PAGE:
ACP Medicine

Palliative Medicine Part 2

Clinical Skills Caring for dying patients and for those who suffer from chronic and severe illnesses with uncertain prognoses requires an interdisciplinary approach and specific clinical skills. In particular, the clinician who provides palliative care must be competent in clinical communication, management of symptoms (physical, emotional, and psychological), and planning for continuity of care. Communication […]

Symptom Management in Palliative Medicine Part 1

The goal of palliative care is to provide comfort and support for both patient and family through the course of a life-threatening illness. Symptom control is essential to meeting that goal. This topic discusses symptoms that commonly contribute to patients’ suffering in terminal illness: pain; respiratory, gastrointestinal, mouth, and skin problems; and delirium. Although this […]

Symptom Management in Palliative Medicine Part 2

Nausea and Vomiting Nausea and vomiting occur in up to 62% of patients with terminal cancer41 and 27% of patients dying of other causes. There are multiple potential causes for both nausea and vomiting [see Table 4].37 Once the cause has been determined, symptomatic relief is relatively easy to achieve with the appropriate medications [see […]

Symptom Management in Palliative Medicine Part 3

Malignant Ulcers For uncomplicated malignant ulcers, pain relief and wound care are managed in the same way as pressure ulcers. Malignant wounds can present special problems, however, which may include bleeding, exudate, infection, odor, and disfigurement. A bleeding malignant ulcer should be treated with radiation therapy, topical sucralfate, or topical tranexamic acid. Dirty ulcers should […]

Management of Psychosocial Issues in Terminal Illness Part 1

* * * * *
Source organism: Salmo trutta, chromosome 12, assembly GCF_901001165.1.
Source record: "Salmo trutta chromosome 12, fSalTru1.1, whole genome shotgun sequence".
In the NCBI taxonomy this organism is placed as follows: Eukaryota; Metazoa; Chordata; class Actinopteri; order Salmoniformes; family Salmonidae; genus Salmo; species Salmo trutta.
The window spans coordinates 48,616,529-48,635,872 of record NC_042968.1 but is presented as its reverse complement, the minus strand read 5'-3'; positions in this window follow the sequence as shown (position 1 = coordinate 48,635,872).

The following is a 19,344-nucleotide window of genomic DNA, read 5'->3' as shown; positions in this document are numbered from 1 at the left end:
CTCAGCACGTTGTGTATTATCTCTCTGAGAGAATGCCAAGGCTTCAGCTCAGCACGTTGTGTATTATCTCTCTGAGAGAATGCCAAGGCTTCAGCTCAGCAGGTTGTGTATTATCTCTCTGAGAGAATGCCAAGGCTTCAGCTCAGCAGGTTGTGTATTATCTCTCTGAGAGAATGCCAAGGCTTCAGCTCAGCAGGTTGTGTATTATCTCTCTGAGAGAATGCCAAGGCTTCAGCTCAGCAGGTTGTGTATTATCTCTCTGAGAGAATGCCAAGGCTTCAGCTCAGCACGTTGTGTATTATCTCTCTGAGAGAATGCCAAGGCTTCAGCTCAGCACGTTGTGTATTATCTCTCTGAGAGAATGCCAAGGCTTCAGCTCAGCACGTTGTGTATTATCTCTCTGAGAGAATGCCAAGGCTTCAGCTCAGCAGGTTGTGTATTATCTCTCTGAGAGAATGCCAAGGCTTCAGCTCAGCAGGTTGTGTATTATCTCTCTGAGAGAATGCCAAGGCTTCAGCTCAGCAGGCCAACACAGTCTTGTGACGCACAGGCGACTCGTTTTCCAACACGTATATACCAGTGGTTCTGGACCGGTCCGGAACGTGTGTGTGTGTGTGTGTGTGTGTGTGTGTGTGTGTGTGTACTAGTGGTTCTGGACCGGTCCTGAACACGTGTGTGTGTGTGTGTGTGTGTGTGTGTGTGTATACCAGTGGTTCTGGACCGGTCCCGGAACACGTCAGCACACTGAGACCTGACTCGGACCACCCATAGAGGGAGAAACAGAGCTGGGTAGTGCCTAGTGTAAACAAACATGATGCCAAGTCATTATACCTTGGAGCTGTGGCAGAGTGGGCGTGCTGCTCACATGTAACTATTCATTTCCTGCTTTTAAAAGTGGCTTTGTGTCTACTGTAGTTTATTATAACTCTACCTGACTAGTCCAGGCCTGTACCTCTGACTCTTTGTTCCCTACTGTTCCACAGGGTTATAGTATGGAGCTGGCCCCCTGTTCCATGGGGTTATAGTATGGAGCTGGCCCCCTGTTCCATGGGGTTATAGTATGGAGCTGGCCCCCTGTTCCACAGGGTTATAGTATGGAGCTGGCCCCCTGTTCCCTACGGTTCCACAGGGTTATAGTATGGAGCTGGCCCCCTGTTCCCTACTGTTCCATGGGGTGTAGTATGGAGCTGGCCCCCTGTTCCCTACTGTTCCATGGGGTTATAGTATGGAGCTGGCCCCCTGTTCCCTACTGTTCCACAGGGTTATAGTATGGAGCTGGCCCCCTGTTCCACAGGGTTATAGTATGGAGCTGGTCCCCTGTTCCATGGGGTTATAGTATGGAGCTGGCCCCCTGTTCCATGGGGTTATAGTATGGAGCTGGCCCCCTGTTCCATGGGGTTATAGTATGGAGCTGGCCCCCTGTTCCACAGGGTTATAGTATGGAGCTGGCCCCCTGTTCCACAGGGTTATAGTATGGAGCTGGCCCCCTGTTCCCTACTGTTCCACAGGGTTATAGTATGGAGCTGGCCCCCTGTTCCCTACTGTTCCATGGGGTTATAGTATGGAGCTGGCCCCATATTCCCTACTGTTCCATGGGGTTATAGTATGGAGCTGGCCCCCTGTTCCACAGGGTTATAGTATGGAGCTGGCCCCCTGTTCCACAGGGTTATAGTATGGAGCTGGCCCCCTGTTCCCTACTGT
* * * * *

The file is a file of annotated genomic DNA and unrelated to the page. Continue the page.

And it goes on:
Like all good medical care, palliative care addresses patients’ needs at many levels. The physical deterioration as death approaches can challenge the ingenuity and equanimity of health care professionals [see CE:IX Palliative Medicine and CE:X Symptom Management in Palliative Medicine]. Yet symptom management is only one aspect of the care that these patients need; the […]

Management of Psychosocial Issues in Terminal Illness Part 2

Despondency Despondency—a mixture of dread, bitterness, and despair— is the result of an attack on the patient’s self-image. The patient feels broken, scarred, and ruined. Work and personal relationships appear jeopardized. It may seem too late to realize cherished goals. The patient is haunted by disappointment with both what has been done and what has […]

Complementary and Alternative Medicine Part 1

Definitions The term alternative medicine encompasses a spectrum of approaches to medical conditions not routinely used by conventional practitioners. Historically, the term has been associated with negative conceptions about medical practices that did not conform to accepted standards of care. The term complementary medicine has since evolved to describe a more positive, symbiotic relationship between […]

Complementary and Alternative Medicine Part 2

Manipulative and body-based therapies Chiropractic Many would argue that chiropractic medicine should not be considered alternative therapy. Patients, physicians, and insurance companies have all shown some degree of support for chiropractic care in recent years. Between 10% and 20% of the population have used chiropractors.6 Health care insurance plans, including Medicare, cover many of the […]

Performance Measurement in Clinical Practice

Performance in health care is the degree to which desirable objectives are accomplished. Performance measurement can inform quality-improvement activities and allow health care consumers and commercial health care purchasers to hold physicians and health care organizations accountable for the services they provide. Over the past decade, the methodology supporting performance measurement has matured. With this […]

Approach to The Cardiovascular Patient Part 1

The complete evaluation of the cardiovascular patient begins with a thorough history and a detailed physical examination. These two initial steps will often lead to the correct diagnosis and assist in excluding life-threatening conditions. The history and physical examination findings should be assessed in the context of the overall clinical status of the patient, including […]